The role of the field staff representative
AbstractStudies of collective bargaining in the mass-production industries have given much attention to pattern-setting negotiations, which usually take place at the major levels of management and union government. Far less is known about collective bargaining at the secondary level, despite the large number of union members employed in small plants and the frequent occurrence of deviations at this level from the bargaining pattern. In such negotiations, the union's international representative plays a vital part. This article describes the many pressures to which he is subject from management, from the local union, and from the international. His strategic location in the communication network which links these groups gives him some of the power and flexibility he needs to adjust to these pressures. (Author's abstract courtesy EBSCO.)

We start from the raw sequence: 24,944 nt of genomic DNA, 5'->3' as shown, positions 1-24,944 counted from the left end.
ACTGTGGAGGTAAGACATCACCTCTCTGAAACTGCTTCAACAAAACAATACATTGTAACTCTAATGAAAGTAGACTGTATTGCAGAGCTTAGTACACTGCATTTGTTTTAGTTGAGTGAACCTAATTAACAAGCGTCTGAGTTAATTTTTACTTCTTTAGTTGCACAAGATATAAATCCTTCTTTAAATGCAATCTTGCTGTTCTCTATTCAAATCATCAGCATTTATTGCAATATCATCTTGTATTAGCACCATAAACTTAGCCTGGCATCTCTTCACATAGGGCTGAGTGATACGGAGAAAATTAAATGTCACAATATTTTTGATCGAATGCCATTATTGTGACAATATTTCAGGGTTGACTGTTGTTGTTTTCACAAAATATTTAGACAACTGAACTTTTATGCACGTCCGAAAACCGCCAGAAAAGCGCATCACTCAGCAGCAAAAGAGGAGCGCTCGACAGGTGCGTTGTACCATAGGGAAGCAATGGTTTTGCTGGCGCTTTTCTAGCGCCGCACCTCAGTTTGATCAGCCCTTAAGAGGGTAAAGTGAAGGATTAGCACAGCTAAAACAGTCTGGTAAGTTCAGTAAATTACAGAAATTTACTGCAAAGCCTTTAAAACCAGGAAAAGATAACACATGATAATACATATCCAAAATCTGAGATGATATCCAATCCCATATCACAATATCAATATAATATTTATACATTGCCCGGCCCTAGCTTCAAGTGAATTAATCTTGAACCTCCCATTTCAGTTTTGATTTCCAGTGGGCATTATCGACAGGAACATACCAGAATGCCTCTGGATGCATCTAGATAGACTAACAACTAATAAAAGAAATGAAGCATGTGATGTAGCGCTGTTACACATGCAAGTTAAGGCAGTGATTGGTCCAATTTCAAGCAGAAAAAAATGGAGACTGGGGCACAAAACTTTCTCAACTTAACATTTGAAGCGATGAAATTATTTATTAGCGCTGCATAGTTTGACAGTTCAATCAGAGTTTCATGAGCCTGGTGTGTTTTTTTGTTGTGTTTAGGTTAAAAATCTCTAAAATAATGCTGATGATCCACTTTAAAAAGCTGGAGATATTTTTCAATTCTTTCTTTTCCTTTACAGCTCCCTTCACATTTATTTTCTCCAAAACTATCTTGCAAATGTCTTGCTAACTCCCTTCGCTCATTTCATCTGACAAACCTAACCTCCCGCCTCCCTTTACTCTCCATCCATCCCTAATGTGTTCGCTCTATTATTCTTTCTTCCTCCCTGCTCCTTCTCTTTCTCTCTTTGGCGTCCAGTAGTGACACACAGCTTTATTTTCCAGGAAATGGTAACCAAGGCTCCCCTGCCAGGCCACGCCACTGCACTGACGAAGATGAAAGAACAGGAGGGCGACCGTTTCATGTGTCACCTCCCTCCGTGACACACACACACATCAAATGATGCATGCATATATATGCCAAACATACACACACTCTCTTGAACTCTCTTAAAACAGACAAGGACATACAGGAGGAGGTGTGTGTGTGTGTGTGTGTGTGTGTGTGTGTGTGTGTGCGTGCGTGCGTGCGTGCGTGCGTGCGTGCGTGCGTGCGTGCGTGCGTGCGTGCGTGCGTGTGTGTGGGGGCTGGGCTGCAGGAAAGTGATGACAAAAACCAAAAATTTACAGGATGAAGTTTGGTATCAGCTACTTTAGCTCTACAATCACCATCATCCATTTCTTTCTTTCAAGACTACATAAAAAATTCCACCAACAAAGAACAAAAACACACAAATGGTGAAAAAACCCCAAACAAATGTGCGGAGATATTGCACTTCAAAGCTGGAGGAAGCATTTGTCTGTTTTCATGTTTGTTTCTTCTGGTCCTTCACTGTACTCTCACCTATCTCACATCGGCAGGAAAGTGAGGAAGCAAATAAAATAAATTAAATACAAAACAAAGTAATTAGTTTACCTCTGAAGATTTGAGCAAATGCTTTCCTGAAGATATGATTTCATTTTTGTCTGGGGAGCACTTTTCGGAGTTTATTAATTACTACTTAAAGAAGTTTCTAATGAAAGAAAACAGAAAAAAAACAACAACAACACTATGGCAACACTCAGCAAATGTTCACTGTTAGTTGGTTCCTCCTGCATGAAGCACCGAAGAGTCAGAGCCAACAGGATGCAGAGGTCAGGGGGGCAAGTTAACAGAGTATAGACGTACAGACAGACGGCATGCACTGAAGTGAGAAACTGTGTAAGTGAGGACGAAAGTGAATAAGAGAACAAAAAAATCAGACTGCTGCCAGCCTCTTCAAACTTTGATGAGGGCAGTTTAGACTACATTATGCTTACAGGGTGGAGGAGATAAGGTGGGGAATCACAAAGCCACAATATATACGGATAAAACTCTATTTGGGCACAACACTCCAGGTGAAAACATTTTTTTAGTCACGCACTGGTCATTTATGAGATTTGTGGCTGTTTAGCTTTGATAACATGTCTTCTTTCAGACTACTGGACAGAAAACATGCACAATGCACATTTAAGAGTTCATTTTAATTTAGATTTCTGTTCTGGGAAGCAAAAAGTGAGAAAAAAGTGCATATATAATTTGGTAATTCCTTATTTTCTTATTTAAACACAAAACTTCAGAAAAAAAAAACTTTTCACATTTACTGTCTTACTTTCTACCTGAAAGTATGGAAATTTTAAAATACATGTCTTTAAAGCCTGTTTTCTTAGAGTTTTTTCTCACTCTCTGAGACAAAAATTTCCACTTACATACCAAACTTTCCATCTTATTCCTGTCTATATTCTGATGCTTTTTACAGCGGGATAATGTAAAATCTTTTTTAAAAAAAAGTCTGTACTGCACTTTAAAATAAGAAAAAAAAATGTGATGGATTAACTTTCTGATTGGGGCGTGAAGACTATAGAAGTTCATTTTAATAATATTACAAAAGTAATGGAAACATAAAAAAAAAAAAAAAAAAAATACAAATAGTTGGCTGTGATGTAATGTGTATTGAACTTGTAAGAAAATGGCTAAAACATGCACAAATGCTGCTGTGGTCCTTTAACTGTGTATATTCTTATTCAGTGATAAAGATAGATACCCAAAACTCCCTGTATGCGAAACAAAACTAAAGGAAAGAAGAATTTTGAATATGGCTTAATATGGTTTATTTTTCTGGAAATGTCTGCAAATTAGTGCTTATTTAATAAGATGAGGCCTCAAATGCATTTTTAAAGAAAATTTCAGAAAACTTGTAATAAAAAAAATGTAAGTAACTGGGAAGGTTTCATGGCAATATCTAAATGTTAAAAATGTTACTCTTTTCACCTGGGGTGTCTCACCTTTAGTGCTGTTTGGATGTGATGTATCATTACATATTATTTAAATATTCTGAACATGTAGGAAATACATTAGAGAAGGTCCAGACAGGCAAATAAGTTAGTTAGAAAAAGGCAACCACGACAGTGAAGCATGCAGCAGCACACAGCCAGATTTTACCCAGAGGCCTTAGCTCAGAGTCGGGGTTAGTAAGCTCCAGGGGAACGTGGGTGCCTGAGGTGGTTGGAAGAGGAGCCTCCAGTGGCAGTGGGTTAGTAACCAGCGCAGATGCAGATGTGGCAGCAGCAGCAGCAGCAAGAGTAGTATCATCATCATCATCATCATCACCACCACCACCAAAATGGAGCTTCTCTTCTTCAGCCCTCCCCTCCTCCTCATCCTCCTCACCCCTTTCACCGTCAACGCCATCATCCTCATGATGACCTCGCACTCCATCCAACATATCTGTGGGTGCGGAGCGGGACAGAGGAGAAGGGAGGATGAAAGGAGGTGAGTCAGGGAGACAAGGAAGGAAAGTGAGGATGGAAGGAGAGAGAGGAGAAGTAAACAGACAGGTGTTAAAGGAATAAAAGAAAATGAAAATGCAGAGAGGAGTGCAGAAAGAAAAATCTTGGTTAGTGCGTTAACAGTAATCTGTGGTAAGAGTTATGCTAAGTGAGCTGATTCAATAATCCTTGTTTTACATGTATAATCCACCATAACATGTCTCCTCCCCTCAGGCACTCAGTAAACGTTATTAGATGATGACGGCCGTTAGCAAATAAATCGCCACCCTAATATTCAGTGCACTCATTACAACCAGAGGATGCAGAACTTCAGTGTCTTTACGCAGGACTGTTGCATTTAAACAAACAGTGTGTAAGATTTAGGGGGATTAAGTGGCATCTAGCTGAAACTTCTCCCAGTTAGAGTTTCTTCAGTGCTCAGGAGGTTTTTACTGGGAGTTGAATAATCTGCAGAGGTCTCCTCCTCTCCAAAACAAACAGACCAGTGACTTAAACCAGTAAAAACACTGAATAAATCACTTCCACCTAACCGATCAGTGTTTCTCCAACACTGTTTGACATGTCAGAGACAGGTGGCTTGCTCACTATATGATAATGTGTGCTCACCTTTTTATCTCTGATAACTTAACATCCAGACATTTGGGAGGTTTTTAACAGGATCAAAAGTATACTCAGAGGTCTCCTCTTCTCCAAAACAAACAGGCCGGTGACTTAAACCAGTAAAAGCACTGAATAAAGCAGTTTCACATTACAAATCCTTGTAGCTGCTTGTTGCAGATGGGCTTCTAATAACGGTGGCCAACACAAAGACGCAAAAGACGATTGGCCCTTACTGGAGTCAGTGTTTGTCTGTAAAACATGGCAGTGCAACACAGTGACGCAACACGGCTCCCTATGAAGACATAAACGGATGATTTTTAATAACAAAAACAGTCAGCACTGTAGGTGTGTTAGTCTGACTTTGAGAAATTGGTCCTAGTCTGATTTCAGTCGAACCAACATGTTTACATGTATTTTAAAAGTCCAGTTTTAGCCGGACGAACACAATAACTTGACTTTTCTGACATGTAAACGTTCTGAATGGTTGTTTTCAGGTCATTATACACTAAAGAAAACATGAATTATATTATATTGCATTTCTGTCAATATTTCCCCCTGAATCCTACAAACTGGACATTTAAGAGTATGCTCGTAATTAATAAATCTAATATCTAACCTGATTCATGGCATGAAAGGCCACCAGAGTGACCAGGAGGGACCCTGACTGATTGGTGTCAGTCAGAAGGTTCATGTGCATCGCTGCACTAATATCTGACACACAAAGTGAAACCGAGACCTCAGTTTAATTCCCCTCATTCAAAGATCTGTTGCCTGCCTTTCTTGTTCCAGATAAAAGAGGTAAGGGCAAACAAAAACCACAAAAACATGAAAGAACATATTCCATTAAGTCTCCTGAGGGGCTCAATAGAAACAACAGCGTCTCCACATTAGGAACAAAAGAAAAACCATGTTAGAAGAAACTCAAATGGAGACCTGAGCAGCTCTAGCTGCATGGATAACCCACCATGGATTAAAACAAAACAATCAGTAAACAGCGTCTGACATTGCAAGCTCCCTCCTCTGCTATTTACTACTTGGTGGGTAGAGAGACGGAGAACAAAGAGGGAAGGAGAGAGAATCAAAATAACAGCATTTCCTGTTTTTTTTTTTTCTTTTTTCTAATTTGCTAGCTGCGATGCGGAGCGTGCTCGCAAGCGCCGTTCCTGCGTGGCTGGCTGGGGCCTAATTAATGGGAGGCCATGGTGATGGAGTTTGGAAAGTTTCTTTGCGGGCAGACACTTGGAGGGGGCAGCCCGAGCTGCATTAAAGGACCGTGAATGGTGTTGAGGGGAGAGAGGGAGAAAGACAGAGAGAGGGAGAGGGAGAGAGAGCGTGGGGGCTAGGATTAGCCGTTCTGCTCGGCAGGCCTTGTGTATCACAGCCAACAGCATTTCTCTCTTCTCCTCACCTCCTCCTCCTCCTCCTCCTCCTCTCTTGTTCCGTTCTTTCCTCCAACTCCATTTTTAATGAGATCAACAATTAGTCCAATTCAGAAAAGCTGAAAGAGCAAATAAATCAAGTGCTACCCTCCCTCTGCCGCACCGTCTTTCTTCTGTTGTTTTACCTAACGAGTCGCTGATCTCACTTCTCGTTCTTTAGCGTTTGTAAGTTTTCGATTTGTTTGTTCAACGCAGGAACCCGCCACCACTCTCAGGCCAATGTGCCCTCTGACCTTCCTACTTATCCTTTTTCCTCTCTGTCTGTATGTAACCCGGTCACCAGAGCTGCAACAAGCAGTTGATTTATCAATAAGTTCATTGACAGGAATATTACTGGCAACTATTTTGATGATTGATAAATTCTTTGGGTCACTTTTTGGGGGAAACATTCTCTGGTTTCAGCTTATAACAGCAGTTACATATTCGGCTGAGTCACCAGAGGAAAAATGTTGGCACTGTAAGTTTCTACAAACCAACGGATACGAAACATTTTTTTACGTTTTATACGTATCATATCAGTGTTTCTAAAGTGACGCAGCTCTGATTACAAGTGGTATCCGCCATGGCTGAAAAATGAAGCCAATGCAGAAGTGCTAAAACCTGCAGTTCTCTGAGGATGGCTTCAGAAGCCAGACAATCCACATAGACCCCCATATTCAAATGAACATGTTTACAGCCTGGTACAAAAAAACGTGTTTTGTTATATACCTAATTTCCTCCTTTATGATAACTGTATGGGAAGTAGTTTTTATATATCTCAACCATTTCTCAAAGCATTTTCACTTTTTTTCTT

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Bibliographic InfoArticle provided by ILR Review, Cornell University, ILR School in its journal ILR Review.
Volume (Year): 12 (1959)
Issue (Month): 3 (April)
Postal: 381 Ives East, Cornell University, Ithaca, NY 14853-3901
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